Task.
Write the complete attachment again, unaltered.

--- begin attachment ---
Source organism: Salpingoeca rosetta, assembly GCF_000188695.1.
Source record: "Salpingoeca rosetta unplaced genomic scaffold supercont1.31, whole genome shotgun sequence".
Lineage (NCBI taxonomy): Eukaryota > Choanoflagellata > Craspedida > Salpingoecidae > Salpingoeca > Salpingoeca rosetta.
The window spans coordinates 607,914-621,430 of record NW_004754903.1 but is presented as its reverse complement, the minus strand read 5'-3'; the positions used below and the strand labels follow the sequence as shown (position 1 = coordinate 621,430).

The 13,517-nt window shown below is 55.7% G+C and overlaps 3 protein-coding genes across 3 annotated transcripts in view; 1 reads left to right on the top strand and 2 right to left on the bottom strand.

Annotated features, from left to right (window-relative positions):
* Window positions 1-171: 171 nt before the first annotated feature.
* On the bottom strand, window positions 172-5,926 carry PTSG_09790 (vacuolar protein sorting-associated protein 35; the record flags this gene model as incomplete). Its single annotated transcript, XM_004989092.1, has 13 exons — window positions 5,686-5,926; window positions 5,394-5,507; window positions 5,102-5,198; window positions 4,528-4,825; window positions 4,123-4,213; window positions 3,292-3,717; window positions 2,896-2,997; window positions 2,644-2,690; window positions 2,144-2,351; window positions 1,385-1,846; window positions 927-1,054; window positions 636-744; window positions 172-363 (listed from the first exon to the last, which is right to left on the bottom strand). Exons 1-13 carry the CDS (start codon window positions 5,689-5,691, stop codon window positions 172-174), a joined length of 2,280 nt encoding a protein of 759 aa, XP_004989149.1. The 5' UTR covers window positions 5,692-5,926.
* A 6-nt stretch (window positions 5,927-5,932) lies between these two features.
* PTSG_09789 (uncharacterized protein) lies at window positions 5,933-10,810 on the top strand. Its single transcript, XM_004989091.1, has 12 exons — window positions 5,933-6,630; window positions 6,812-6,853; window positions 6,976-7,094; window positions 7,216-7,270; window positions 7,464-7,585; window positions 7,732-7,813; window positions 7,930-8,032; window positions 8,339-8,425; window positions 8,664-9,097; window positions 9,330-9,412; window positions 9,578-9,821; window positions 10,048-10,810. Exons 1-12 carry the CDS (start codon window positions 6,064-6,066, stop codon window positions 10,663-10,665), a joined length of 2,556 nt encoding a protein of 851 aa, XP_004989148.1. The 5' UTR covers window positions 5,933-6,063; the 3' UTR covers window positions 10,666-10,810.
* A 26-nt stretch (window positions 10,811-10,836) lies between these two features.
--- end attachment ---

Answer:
Source organism: Salpingoeca rosetta, assembly GCF_000188695.1.
Source record: "Salpingoeca rosetta unplaced genomic scaffold supercont1.31, whole genome shotgun sequence".
Lineage (NCBI taxonomy): Eukaryota > Choanoflagellata > Craspedida > Salpingoecidae > Salpingoeca > Salpingoeca rosetta.
The window spans coordinates 607,914-621,430 of record NW_004754903.1 but is presented as its reverse complement, the minus strand read 5'-3'; the positions used below and the strand labels follow the sequence as shown (position 1 = coordinate 621,430).

The 13,517-nt window shown below is 55.7% G+C and overlaps 3 protein-coding genes across 3 annotated transcripts in view; 1 reads left to right on the top strand and 2 right to left on the bottom strand.

Annotated features, from left to right (window-relative positions):
* Window positions 1-171: 171 nt before the first annotated feature.
* On the bottom strand, window positions 172-5,926 carry PTSG_09790 (vacuolar protein sorting-associated protein 35; the record flags this gene model as incomplete). Its single annotated transcript, XM_004989092.1, has 13 exons — window positions 5,686-5,926; window positions 5,394-5,507; window positions 5,102-5,198; window positions 4,528-4,825; window positions 4,123-4,213; window positions 3,292-3,717; window positions 2,896-2,997; window positions 2,644-2,690; window positions 2,144-2,351; window positions 1,385-1,846; window positions 927-1,054; window positions 636-744; window positions 172-363 (listed from the first exon to the last, which is right to left on the bottom strand). Exons 1-13 carry the CDS (start codon window positions 5,689-5,691, stop codon window positions 172-174), a joined length of 2,280 nt encoding a protein of 759 aa, XP_004989149.1. The 5' UTR covers window positions 5,692-5,926.
* A 6-nt stretch (window positions 5,927-5,932) lies between these two features.
* PTSG_09789 (uncharacterized protein) lies at window positions 5,933-10,810 on the top strand. Its single transcript, XM_004989091.1, has 12 exons — window positions 5,933-6,630; window positions 6,812-6,853; window positions 6,976-7,094; window positions 7,216-7,270; window positions 7,464-7,585; window positions 7,732-7,813; window positions 7,930-8,032; window positions 8,339-8,425; window positions 8,664-9,097; window positions 9,330-9,412; window positions 9,578-9,821; window positions 10,048-10,810. Exons 1-12 carry the CDS (start codon window positions 6,064-6,066, stop codon window positions 10,663-10,665), a joined length of 2,556 nt encoding a protein of 851 aa, XP_004989148.1. The 5' UTR covers window positions 5,933-6,063; the 3' UTR covers window positions 10,666-10,810.
* A 26-nt stretch (window positions 10,811-10,836) lies between these two features.